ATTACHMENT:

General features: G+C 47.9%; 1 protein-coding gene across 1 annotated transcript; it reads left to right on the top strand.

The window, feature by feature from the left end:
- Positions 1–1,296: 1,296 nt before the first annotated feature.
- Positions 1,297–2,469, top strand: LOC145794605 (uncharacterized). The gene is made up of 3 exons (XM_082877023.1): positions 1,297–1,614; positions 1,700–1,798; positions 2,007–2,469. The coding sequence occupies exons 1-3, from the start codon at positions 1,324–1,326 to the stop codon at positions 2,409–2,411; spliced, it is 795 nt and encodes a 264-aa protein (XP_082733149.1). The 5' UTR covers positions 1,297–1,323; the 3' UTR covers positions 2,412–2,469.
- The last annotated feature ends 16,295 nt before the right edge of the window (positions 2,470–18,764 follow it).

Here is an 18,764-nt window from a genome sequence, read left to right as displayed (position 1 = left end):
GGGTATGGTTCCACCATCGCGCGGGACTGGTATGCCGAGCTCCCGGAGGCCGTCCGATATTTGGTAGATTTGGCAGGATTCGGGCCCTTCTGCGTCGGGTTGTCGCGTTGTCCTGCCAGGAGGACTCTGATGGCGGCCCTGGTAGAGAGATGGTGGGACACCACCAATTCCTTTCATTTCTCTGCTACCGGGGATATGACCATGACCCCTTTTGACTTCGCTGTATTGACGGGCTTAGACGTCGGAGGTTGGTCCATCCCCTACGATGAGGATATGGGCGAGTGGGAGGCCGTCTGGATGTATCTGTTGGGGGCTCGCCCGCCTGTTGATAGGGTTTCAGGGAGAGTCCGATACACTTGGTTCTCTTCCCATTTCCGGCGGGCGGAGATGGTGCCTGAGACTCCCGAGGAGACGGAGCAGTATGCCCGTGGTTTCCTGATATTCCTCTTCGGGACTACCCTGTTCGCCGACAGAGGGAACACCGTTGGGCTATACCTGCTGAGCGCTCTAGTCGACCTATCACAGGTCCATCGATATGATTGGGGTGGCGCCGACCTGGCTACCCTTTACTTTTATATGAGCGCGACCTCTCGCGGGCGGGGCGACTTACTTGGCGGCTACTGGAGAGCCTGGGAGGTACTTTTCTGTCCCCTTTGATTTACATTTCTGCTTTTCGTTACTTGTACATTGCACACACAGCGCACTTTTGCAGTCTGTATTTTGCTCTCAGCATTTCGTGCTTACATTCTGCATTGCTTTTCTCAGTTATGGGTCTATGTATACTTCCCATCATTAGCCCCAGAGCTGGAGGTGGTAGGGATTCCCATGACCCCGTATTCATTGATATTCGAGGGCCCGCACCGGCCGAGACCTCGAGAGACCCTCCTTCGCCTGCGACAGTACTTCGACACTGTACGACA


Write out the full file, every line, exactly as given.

General features: G+C 47.9%; 1 protein-coding gene across 1 annotated transcript; it reads left to right on the top strand.

The window, feature by feature from the left end:
- Positions 1–1,296: 1,296 nt before the first annotated feature.
- Positions 1,297–2,469, top strand: LOC145794605 (uncharacterized). The gene is made up of 3 exons (XM_082877023.1): positions 1,297–1,614; positions 1,700–1,798; positions 2,007–2,469. The coding sequence occupies exons 1-3, from the start codon at positions 1,324–1,326 to the stop codon at positions 2,409–2,411; spliced, it is 795 nt and encodes a 264-aa protein (XP_082733149.1). The 5' UTR covers positions 1,297–1,323; the 3' UTR covers positions 2,412–2,469.
- The last annotated feature ends 16,295 nt before the right edge of the window (positions 2,470–18,764 follow it).

Here is an 18,764-nt window from a genome sequence, read left to right as displayed (position 1 = left end):
GGGTATGGTTCCACCATCGCGCGGGACTGGTATGCCGAGCTCCCGGAGGCCGTCCGATATTTGGTAGATTTGGCAGGATTCGGGCCCTTCTGCGTCGGGTTGTCGCGTTGTCCTGCCAGGAGGACTCTGATGGCGGCCCTGGTAGAGAGATGGTGGGACACCACCAATTCCTTTCATTTCTCTGCTACCGGGGATATGACCATGACCCCTTTTGACTTCGCTGTATTGACGGGCTTAGACGTCGGAGGTTGGTCCATCCCCTACGATGAGGATATGGGCGAGTGGGAGGCCGTCTGGATGTATCTGTTGGGGGCTCGCCCGCCTGTTGATAGGGTTTCAGGGAGAGTCCGATACACTTGGTTCTCTTCCCATTTCCGGCGGGCGGAGATGGTGCCTGAGACTCCCGAGGAGACGGAGCAGTATGCCCGTGGTTTCCTGATATTCCTCTTCGGGACTACCCTGTTCGCCGACAGAGGGAACACCGTTGGGCTATACCTGCTGAGCGCTCTAGTCGACCTATCACAGGTCCATCGATATGATTGGGGTGGCGCCGACCTGGCTACCCTTTACTTTTATATGAGCGCGACCTCTCGCGGGCGGGGCGACTTACTTGGCGGCTACTGGAGAGCCTGGGAGGTACTTTTCTGTCCCCTTTGATTTACATTTCTGCTTTTCGTTACTTGTACATTGCACACACAGCGCACTTTTGCAGTCTGTATTTTGCTCTCAGCATTTCGTGCTTACATTCTGCATTGCTTTTCTCAGTTATGGGTCTATGTATACTTCCCATCATTAGCCCCAGAGCTGGAGGTGGTAGGGATTCCCATGACCCCGTATTCATTGATATTCGAGGGCCCGCACCGGCCGAGACCTCGAGAGACCCTCCTTCGCCTGCGACAGTACTTCGACACTGTACGACA